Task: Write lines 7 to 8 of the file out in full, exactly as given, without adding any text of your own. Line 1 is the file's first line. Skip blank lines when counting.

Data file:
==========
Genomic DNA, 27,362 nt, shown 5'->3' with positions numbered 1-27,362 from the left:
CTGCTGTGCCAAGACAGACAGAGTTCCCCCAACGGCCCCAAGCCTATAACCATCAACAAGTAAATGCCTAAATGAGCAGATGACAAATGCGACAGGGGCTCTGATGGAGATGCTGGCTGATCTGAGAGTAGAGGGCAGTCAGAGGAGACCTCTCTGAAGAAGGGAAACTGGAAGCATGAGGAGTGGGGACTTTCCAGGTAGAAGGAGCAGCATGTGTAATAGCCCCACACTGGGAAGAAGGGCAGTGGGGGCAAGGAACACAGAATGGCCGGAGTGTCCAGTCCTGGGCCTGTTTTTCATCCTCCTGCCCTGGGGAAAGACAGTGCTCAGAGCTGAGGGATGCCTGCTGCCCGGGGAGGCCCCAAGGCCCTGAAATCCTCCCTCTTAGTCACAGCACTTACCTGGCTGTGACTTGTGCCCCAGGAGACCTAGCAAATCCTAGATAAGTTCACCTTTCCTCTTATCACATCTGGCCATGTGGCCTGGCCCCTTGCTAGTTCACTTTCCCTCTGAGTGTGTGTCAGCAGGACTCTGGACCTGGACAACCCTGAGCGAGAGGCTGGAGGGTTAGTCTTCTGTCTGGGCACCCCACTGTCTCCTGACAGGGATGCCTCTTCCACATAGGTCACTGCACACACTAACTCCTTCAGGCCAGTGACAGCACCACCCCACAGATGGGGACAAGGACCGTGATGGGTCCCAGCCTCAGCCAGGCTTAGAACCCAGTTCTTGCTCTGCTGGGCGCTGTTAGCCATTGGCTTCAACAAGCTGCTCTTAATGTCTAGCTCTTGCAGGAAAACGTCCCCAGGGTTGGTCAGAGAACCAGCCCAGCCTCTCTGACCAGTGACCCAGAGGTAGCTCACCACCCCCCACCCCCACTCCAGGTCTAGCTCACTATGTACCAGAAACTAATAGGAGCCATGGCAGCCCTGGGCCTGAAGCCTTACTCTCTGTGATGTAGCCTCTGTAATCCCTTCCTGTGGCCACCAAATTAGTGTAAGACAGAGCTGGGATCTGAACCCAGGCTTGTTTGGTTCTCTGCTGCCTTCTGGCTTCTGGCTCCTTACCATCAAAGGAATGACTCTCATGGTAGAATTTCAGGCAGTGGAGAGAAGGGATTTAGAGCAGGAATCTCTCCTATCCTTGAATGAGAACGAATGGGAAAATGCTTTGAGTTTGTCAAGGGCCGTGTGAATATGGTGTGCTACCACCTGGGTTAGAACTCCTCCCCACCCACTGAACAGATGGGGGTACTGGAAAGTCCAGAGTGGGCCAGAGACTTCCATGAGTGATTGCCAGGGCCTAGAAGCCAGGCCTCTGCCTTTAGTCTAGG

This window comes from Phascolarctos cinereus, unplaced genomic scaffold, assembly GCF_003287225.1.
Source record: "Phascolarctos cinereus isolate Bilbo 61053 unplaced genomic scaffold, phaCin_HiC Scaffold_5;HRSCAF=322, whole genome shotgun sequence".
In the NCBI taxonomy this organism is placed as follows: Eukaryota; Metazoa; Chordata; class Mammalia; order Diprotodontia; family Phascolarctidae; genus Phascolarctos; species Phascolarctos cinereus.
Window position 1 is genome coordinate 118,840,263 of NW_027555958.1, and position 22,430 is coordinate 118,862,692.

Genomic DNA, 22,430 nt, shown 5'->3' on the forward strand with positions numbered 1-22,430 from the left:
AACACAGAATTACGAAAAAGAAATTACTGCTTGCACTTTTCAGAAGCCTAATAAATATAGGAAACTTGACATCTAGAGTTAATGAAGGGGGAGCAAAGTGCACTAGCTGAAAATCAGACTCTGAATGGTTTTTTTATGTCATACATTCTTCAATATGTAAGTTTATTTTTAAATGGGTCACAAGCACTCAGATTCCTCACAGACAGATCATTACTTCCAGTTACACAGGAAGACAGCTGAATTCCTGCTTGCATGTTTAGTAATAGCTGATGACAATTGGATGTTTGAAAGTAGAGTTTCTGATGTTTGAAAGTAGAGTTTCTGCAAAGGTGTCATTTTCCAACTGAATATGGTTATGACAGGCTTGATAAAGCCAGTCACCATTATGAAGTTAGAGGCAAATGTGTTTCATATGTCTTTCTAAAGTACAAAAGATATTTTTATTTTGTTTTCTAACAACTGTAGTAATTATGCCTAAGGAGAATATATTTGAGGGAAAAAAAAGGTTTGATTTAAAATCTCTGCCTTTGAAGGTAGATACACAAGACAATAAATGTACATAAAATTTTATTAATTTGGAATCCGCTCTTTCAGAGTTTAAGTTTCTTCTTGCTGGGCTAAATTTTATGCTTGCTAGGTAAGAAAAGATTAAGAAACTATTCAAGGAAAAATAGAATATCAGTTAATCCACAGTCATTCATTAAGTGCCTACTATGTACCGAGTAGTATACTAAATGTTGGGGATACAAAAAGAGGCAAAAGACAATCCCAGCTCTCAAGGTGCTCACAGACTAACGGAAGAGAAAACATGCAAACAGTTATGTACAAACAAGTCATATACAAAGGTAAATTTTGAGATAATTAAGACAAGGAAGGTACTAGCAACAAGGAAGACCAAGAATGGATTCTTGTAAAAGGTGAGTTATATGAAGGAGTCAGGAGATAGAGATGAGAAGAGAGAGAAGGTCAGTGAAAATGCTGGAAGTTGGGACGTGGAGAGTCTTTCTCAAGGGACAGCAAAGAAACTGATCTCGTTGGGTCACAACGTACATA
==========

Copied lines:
Genomic DNA, 22,430 nt, shown 5'->3' on the forward strand with positions numbered 1-22,430 from the left:
AACACAGAATTACGAAAAAGAAATTACTGCTTGCACTTTTCAGAAGCCTAATAAATATAGGAAACTTGACATCTAGAGTTAATGAAGGGGGAGCAAAGTGCACTAGCTGAAAATCAGACTCTGAATGGTTTTTTTATGTCATACATTCTTCAATATGTAAGTTTATTTTTAAATGGGTCACAAGCACTCAGATTCCTCACAGACAGATCATTACTTCCAGTTACACAGGAAGACAGCTGAATTCCTGCTTGCATGTTTAGTAATAGCTGATGACAATTGGATGTTTGAAAGTAGAGTTTCTGATGTTTGAAAGTAGAGTTTCTGCAAAGGTGTCATTTTCCAACTGAATATGGTTATGACAGGCTTGATAAAGCCAGTCACCATTATGAAGTTAGAGGCAAATGTGTTTCATATGTCTTTCTAAAGTACAAAAGATATTTTTATTTTGTTTTCTAACAACTGTAGTAATTATGCCTAAGGAGAATATATTTGAGGGAAAAAAAAGGTTTGATTTAAAATCTCTGCCTTTGAAGGTAGATACACAAGACAATAAATGTACATAAAATTTTATTAATTTGGAATCCGCTCTTTCAGAGTTTAAGTTTCTTCTTGCTGGGCTAAATTTTATGCTTGCTAGGTAAGAAAAGATTAAGAAACTATTCAAGGAAAAATAGAATATCAGTTAATCCACAGTCATTCATTAAGTGCCTACTATGTACCGAGTAGTATACTAAATGTTGGGGATACAAAAAGAGGCAAAAGACAATCCCAGCTCTCAAGGTGCTCACAGACTAACGGAAGAGAAAACATGCAAACAGTTATGTACAAACAAGTCATATACAAAGGTAAATTTTGAGATAATTAAGACAAGGAAGGTACTAGCAACAAGGAAGACCAAGAATGGATTCTTGTAAAAGGTGAGTTATATGAAGGAGTCAGGAGATAGAGATGAGAAGAGAGAGAAGGTCAGTGAAAATGCTGGAAGTTGGGACGTGGAGAGTCTTTCTCAAGGGACAGCAAAGAAACTGATCTCGTTGGGTCACAACGTACATA